A Same Sex Marriage

I’m going to be attending a wedding soon, between a couple of very good friends (actually, I’ll be performing the ceremony *blush* but that’s another story). It’s naturally gotten me to thinking about my own marriage.


My spouse and I will shortly be celebrating our 26th anniversary. The 25th was supposed to have been a really big celebration and there was even talk of a cruise but, when the time came, we were trying to come up with the mortgage, one child had just started in a new school… It goes like that. I’m pretty sure we managed to exchange flowers from Trader Joe’s but I can’t swear to it. Okay, it was not memorable. But it was okay, you know? It’s another year later and we’re still at it.

Once you’ve passed ten years or so in a relationship, you become something of a public resource. “Wow,” people say, eyes widening, “what’s your secret?” Now, I typically respond “I married someone with infinite patience”. It’s flip, I know, but there’s a good deal of truth to it as well. I mean, in many cases, that’s longer than you have to put up with parents. Only sibling relationships have greater longevity but you no longer have to share a bedroom with them. Yep, infinite patience is a valuable component in any long term relationship. Beyond that, there’s not much advice I can give because it’s all new to me. Really. I can tell how we did things up to this point but as of today, I’m as new to it as the next person. Each day brings new challenges, like making the mortgage, getting the kids into bed, being stranded in a vast forested region of Pennsylvania with a car that has died for the last time. (incidentally, if you can navigate that one without screaming at each other, dissolving into helpless sobs or vowing to leave everyone right there and walk home, dammit, your prognosis is pretty darn good).

Parents get this a lot, as well. As though having staggered your way through raising a toddler has prepared you in even the slightest way to raise a teen. It just aint so. We’ve managed. We’ll probably manage tomorrow. We’ll make an ungodly mess of things and go to bed hoping that tomorrow, we’ll try not to holler at the kids, we’ll try to remember to call when we get held up, we’ll try, by good, to mow the damn lawn. But on balance, we’ve done alright. We still love each other even if we’re less demonstrative than we once were, we’ve raised two kids who are awesome and smart and good and who know that Michelle Bachman is a whack job and only slightly less so than the people who think she’s presidential material. They’ll do alright. They’ll probably even do better than us. So that’s okay then.

Oh, and those friends who are getting married? Very sound prognosis, there. Some very deep, mature love going on there. A solid dose of infinite patience, as well. And after all, they have some experience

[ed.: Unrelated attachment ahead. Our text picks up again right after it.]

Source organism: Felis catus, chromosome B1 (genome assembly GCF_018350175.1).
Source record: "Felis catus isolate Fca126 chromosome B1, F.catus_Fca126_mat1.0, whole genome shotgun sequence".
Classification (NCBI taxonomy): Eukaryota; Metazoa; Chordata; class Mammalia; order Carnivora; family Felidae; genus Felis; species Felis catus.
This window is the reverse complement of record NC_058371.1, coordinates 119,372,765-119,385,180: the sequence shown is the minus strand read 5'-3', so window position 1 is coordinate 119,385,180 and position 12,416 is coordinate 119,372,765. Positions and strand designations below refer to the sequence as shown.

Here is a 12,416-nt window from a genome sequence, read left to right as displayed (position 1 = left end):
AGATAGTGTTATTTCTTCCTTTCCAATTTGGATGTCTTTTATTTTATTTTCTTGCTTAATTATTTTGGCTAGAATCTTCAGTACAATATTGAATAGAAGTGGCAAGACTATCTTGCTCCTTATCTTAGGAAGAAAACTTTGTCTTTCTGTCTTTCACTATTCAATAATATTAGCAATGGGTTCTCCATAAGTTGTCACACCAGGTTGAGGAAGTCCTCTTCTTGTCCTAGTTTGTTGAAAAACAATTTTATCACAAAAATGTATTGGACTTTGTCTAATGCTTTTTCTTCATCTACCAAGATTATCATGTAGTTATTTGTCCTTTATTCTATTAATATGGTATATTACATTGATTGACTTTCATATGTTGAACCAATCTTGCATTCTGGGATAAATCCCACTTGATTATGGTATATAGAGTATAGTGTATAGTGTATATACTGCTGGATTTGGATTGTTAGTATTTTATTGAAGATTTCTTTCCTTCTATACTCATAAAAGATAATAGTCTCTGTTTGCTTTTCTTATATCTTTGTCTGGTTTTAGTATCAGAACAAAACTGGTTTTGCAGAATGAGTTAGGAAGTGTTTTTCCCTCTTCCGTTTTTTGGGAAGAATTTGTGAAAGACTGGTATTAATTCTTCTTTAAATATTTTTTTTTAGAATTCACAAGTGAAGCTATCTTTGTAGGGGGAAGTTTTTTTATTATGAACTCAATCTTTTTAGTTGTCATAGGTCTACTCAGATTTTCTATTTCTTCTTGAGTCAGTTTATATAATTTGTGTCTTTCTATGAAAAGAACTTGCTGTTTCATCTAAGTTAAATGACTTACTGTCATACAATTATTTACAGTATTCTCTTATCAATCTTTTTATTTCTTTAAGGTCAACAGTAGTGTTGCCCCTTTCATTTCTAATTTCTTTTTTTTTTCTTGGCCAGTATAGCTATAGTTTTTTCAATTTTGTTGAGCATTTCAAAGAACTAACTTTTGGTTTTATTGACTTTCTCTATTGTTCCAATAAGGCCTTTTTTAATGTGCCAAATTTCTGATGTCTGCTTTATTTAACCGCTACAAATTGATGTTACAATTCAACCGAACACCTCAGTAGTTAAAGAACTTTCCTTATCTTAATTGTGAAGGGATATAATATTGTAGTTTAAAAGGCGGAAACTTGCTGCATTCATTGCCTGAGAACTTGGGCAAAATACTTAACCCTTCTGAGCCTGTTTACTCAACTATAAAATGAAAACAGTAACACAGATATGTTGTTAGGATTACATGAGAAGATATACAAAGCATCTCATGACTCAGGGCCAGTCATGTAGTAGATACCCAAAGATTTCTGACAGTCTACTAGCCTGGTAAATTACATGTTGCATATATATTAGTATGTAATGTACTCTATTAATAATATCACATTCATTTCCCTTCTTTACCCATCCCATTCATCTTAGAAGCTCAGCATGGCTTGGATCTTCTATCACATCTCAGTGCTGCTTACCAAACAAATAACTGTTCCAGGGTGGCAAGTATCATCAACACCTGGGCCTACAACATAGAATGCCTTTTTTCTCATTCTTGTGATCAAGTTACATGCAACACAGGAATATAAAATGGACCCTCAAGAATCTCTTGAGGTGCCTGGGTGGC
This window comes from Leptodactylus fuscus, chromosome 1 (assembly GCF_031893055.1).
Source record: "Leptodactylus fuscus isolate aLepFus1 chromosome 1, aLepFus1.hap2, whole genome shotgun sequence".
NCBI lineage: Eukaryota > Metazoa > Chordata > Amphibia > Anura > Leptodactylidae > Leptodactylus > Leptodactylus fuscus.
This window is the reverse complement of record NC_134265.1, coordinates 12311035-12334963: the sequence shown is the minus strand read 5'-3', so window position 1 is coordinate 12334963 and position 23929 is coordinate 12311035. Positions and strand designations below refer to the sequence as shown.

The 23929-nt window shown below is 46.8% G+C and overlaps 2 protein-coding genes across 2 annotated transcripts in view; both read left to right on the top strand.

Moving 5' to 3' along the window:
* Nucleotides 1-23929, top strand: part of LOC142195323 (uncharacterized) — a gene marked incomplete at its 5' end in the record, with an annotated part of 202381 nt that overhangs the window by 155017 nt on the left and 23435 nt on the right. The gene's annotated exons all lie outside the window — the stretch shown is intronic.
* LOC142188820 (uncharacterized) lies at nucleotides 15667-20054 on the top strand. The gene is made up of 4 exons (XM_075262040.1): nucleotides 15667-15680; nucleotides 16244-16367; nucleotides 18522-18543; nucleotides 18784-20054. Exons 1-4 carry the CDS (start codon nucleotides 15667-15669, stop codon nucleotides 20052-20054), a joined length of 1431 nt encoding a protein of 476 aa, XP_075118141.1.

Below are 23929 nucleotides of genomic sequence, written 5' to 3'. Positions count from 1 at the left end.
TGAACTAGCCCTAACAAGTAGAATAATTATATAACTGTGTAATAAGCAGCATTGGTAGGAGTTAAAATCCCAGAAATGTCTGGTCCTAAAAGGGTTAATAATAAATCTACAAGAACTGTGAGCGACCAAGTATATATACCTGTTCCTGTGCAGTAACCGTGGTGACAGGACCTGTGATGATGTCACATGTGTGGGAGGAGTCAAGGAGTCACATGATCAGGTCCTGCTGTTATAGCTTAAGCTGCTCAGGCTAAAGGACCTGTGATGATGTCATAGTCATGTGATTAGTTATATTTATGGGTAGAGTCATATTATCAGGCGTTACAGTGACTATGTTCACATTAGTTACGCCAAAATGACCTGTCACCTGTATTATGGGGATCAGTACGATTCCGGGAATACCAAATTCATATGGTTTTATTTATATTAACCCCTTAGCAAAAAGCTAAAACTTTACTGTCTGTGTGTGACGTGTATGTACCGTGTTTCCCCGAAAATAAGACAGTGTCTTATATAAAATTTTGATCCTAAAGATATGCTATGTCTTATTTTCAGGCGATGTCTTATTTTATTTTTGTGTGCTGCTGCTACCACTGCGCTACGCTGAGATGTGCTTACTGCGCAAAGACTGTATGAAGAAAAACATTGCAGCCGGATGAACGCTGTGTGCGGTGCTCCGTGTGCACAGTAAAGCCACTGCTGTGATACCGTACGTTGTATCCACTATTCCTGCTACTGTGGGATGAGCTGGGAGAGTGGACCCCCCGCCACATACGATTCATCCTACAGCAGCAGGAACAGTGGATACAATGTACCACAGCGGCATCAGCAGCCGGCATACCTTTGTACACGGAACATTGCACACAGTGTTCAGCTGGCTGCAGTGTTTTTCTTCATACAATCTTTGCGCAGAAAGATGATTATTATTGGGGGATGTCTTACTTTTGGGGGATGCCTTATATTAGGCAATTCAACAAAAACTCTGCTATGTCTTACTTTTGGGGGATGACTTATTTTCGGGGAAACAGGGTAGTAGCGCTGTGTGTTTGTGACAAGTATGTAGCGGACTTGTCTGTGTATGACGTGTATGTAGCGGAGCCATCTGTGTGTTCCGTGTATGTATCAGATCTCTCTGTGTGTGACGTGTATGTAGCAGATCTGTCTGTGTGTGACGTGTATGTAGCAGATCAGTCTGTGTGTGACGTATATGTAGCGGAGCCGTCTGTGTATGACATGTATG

The Funnest Camp Ever

The kids went into full hysteria last week at the mall when they spotted a display of backpacks. Printed above the display, in something like 500 point type was “Back to School”. My son immediately began shrieking and keening in wordless melodramatic anguish. My daughter, for once, did not tell him to shut up and stop acting like an idiot in the store. “But we’ve only had two months,” they both protested. “TWO MONTHS, and it’s all gone and we didn’t get to do ANYTHING!” And so began a new round of their summer-long complaint about “having” to go to camp.

Never mind that it’s only day camp and that they make new friends there and reconnect with last year’s; never mind that their days are spent swimming, fishing, playing kickball, volleyball and field hockey. Or that a major field trip is part of every weekly program – complete with a ride on a motor coach. Or that they come home day in and day out with tie-dyed T-shirts, gimp bracelets, and photos of their (now, alas, sunken) entry in the cardboard boat competition. That they are freckled and tanned, respectively, and covered with hard-fought scrapes and banged-up shins and it’s all such a terrible burden on them. As a working parent, I’m not open to suggestions that they just stay at home, they can take care of themselves. They can. Really. Why don’t you trust us? Which camp they attend is negotiable; attendance itself is not.

I’d tried pointing out that the alternative – what we called one year “Camp Ima” – was a disaster. Oddly, this is not how they remember it. I’d taken the summer off and we’d made a list of all the cool things we could do and designed our own summer camp. Among the things we would do: Learn archery, build a cob oven, raise a vegetable garden, swim in a nearby river, go for bike rides along the rail trail. We’d make videos to share on YouTube, create shadow puppets and cook meals together from our very own family cookbook. Good god, what was I thinking?

The first day of Camp Ima found me vainly trying to get the kids out of bed. After approximately an hour of this, I found that I no longer wanted them to get out of bed. When they did finally drift downstairs, they were already fighting. Our first activity of the day was mediation and blame assignment, after which we repaired to the back yard for the first archery lesson. I began with the safety lesson. I must have laid it on a bit thick because when I finished and handed my son the bow, he shrank and cowered and wouldn’t touch the bloody thing. Diva crossed her arms, sucked her teeth and asked if she could go to her friend’s house.

The next day’s bike ride had to be cancelled due to the kids having left their newly tuned bikes lying in the front yard, from which they were promptly stolen. Instead we did “sign painting” and posted pathetic and ultimately useless appeals to please return our bikes around the neighborhood.